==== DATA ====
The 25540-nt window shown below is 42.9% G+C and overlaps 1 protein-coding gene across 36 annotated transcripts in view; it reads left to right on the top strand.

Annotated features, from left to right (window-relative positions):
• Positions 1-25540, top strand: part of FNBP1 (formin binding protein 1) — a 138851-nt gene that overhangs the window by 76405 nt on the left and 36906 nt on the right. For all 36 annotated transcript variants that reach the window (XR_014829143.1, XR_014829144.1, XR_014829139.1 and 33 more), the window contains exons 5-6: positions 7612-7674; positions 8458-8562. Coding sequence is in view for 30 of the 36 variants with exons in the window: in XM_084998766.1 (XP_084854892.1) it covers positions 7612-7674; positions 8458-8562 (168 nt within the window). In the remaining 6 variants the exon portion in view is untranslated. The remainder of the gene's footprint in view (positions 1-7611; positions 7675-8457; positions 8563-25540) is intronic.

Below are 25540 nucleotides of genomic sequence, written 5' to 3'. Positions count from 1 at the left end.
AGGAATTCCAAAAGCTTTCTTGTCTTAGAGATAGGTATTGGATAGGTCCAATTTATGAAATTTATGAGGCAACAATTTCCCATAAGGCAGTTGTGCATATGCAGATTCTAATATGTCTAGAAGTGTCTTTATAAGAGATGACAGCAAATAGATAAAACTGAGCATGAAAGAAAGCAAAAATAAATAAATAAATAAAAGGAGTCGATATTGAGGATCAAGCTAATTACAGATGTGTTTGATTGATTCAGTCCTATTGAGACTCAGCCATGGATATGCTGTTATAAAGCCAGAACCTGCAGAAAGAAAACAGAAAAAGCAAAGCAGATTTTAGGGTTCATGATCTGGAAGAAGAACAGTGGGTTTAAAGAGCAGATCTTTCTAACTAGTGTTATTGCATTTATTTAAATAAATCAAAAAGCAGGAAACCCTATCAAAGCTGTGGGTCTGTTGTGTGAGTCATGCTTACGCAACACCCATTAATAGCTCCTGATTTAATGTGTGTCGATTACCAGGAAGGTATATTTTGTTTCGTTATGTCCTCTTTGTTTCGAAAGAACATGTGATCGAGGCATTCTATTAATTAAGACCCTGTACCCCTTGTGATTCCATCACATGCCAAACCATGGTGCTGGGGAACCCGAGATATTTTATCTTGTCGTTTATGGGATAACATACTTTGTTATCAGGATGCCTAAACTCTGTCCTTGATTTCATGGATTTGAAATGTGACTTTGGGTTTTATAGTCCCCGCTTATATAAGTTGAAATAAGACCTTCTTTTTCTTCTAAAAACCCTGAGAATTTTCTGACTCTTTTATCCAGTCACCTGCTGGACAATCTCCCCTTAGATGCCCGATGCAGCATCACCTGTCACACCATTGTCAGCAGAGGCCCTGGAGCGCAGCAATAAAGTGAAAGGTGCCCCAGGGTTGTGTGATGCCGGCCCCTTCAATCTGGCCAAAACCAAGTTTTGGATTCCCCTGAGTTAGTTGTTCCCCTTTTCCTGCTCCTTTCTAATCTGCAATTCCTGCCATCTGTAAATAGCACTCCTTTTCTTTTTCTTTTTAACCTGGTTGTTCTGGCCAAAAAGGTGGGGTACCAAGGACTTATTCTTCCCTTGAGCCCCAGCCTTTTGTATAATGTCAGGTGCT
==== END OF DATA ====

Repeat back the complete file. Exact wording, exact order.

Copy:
The 25540-nt window shown below is 42.9% G+C and overlaps 1 protein-coding gene across 36 annotated transcripts in view; it reads left to right on the top strand.

Annotated features, from left to right (window-relative positions):
• Positions 1-25540, top strand: part of FNBP1 (formin binding protein 1) — a 138851-nt gene that overhangs the window by 76405 nt on the left and 36906 nt on the right. For all 36 annotated transcript variants that reach the window (XR_014829143.1, XR_014829144.1, XR_014829139.1 and 33 more), the window contains exons 5-6: positions 7612-7674; positions 8458-8562. Coding sequence is in view for 30 of the 36 variants with exons in the window: in XM_084998766.1 (XP_084854892.1) it covers positions 7612-7674; positions 8458-8562 (168 nt within the window). In the remaining 6 variants the exon portion in view is untranslated. The remainder of the gene's footprint in view (positions 1-7611; positions 7675-8457; positions 8563-25540) is intronic.

Below are 25540 nucleotides of genomic sequence, written 5' to 3'. Positions count from 1 at the left end.
AGGAATTCCAAAAGCTTTCTTGTCTTAGAGATAGGTATTGGATAGGTCCAATTTATGAAATTTATGAGGCAACAATTTCCCATAAGGCAGTTGTGCATATGCAGATTCTAATATGTCTAGAAGTGTCTTTATAAGAGATGACAGCAAATAGATAAAACTGAGCATGAAAGAAAGCAAAAATAAATAAATAAATAAAAGGAGTCGATATTGAGGATCAAGCTAATTACAGATGTGTTTGATTGATTCAGTCCTATTGAGACTCAGCCATGGATATGCTGTTATAAAGCCAGAACCTGCAGAAAGAAAACAGAAAAAGCAAAGCAGATTTTAGGGTTCATGATCTGGAAGAAGAACAGTGGGTTTAAAGAGCAGATCTTTCTAACTAGTGTTATTGCATTTATTTAAATAAATCAAAAAGCAGGAAACCCTATCAAAGCTGTGGGTCTGTTGTGTGAGTCATGCTTACGCAACACCCATTAATAGCTCCTGATTTAATGTGTGTCGATTACCAGGAAGGTATATTTTGTTTCGTTATGTCCTCTTTGTTTCGAAAGAACATGTGATCGAGGCATTCTATTAATTAAGACCCTGTACCCCTTGTGATTCCATCACATGCCAAACCATGGTGCTGGGGAACCCGAGATATTTTATCTTGTCGTTTATGGGATAACATACTTTGTTATCAGGATGCCTAAACTCTGTCCTTGATTTCATGGATTTGAAATGTGACTTTGGGTTTTATAGTCCCCGCTTATATAAGTTGAAATAAGACCTTCTTTTTCTTCTAAAAACCCTGAGAATTTTCTGACTCTTTTATCCAGTCACCTGCTGGACAATCTCCCCTTAGATGCCCGATGCAGCATCACCTGTCACACCATTGTCAGCAGAGGCCCTGGAGCGCAGCAATAAAGTGAAAGGTGCCCCAGGGTTGTGTGATGCCGGCCCCTTCAATCTGGCCAAAACCAAGTTTTGGATTCCCCTGAGTTAGTTGTTCCCCTTTTCCTGCTCCTTTCTAATCTGCAATTCCTGCCATCTGTAAATAGCACTCCTTTTCTTTTTCTTTTTAACCTGGTTGTTCTGGCCAAAAAGGTGGGGTACCAAGGACTTATTCTTCCCTTGAGCCCCAGCCTTTTGTATAATGTCAGGTGCT